English is not my first language. She is not the language in which I talk to my parents, friends and relatives. She is not even my second language. English is my third language to say it colloquially. Punjabi is my first language, while Hindi/Urdu is my second language. However, despite she being my so- called third language, I feel as close to her like a child feels near to his/her mother. My immediate schizophrenic dialogues and thoughts are in English. My dreams are in English.
My grief and my sorrows are best expressed by me in English. If there is any language that can rightly translate my tears and choked nose, she is English. My loneliness and emptiness find their vent only through English. My recluse and seclusion converse with me in English. For me, no other language can express whatever is dark, incomplete and unsatisfactory about my life and world around, more beautifully, effectively and perfectly than English. For frivolous and ephemeral emotions of happiness, love, satisfaction, completeness, life etc., I have my first and second languages. But no other language than English can shelter my emotions pertaining to sorrow, grief, loneliness, seclusion and dark.
English gives me warmth, comfort and encourages me to think. English protects me from the frivolous emotions that surround the humans, she provides me with words to ward off all that is evil. English shelters me when I am dejected, grief-ridden and in a state of despair. She takes me to a state where I am neither happy nor sad, neither satisfied nor unsatisfied, neither complete nor incomplete. She takes me to a place where I feel like a child. English is therefore much like my mother. She covers me with blanket of beautiful sonnets and poems in cold nights of dejection. She assures me, with her well poised rhythmic prose, that she will listen to all my sorrows and will help me to pen them down. Which language has so beautifully differentiated between loneliness and seclusion as English? She tells me when I am lonely and when I am secluded. She also tells me when I am uninterested and when I am disinterested.
I first made acquaintance with English when I was around 3 years old. I learnt its alphabet by heart. My first ever “real” letter, which I sent to my sister in Punjab, was written in English. My first ever essay or article on any subject matter, was written in English, on “How to make tea” , when I was around 5 or 6 years old. In that essay, I talked about how on Independence Day holiday (of India), I made tea for my family. My prose was broken yet passionate. Every word, as my father said, had fragrance of Darjeeling tea. And that he could picture himself making tea. Well, he must have said so to encourage his son, and he succeeded too.
Much of my knowledge, wisdom and character comes from English. My beliefs of liberty and equality come from her. My ideas of romance, philosophy, politics and science too come from her. She has been very vivid and kind. She introduced me to Tom Sawyer, Alice and Rusty in early days of life, and then to Sherlock Holmes, Newton and Darwin towards the senior years of school. In university, she introduced me to Immanuel Kant, Sophie’s World, Karl Marx, Shakespeare, Orwell, Adam Smith and likes. And after that she introduced me to history of India, US, Europe, world at large and their great men.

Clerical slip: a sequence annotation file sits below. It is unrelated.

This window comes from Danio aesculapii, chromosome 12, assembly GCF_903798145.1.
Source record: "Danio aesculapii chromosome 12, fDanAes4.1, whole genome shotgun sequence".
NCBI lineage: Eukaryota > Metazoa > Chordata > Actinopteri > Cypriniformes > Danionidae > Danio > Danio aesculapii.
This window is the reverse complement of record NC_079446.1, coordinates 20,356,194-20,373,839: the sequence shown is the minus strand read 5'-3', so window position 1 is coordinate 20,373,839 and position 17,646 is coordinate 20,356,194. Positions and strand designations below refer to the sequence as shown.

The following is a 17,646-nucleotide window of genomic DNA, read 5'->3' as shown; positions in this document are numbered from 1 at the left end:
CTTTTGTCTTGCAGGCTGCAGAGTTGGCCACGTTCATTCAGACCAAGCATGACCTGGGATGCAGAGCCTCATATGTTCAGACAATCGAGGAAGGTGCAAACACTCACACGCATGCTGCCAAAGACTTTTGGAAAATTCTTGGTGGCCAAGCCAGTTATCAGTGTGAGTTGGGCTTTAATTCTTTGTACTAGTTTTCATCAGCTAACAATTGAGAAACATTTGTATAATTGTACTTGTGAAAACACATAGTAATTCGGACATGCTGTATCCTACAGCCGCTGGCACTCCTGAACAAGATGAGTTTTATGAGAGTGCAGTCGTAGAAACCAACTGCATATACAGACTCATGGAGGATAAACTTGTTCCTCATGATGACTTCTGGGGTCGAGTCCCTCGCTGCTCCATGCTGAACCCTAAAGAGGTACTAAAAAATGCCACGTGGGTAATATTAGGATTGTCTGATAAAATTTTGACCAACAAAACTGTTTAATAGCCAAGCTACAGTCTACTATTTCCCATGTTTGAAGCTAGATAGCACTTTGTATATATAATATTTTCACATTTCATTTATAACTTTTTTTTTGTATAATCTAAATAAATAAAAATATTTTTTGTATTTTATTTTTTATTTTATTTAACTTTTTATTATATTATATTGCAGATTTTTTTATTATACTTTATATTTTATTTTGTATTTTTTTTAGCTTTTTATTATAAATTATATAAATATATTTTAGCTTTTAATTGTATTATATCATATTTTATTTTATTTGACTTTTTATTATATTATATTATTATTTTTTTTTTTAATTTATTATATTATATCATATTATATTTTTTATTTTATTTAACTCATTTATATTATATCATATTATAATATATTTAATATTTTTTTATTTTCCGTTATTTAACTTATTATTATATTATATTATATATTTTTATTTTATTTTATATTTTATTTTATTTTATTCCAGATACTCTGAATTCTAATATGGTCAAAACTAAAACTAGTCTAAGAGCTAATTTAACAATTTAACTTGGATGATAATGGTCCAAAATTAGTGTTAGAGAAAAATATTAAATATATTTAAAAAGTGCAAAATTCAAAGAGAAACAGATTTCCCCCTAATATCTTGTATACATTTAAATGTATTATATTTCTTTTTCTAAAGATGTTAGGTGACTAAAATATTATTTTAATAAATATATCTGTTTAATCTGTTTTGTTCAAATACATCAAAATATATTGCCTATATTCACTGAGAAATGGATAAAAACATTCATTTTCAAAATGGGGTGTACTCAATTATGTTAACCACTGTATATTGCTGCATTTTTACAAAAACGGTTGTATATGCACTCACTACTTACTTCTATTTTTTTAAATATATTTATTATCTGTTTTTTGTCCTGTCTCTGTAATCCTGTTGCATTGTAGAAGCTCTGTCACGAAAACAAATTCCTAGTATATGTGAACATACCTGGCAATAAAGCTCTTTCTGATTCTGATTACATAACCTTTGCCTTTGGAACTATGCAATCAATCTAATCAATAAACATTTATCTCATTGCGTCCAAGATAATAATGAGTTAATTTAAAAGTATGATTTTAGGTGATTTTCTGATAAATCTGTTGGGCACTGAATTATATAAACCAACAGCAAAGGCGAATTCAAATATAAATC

I, indeed, owe a great deal to her. I am too small, and my vocabulary too limited to express my gratitude towards her. From being my favourite ‘lego’ game in childhood, in which I joined letters to construct words and sentences, to teacher in school and university to currently being my bread winner – She has been with me all through. She has seen me grow from reading Tom Sawyer to drafting complex patent specifications, much like mother sees her child grow from childhood to adulthood. I never say I picked her up or adopted her; rather she has picked me up, adopted me and listened to my innermost feelings and thoughts.
While she has been gracious to me, I have been selfish to her. In happier times, I did not come to her. I did not talk to her. I ignored her. Yet, when I felt dejected, lost and was in much grief; and when I felt the world was suffocating me with its ironies and hypocrisy, I as a selfish son went to her, and she, like a selfless mother, again took me into her fold, and encouraged me to say all my sorrow, to share all my loneliness and to chase away all my fears. I make many mistakes, my prose is banal, I perpetrate comma splice, at times I choose wrong words, many times I don’t split infinitives when I should, sometimes I direct her towards the present when I am talking about the past, yet she accepts me with all the mistake and errors. She shows me references, from her elder and much learned children, that any style of talking with her is good as long as I follow her from heart, respect the liberty she gives, and love her integrity.
To her, I am always indebted!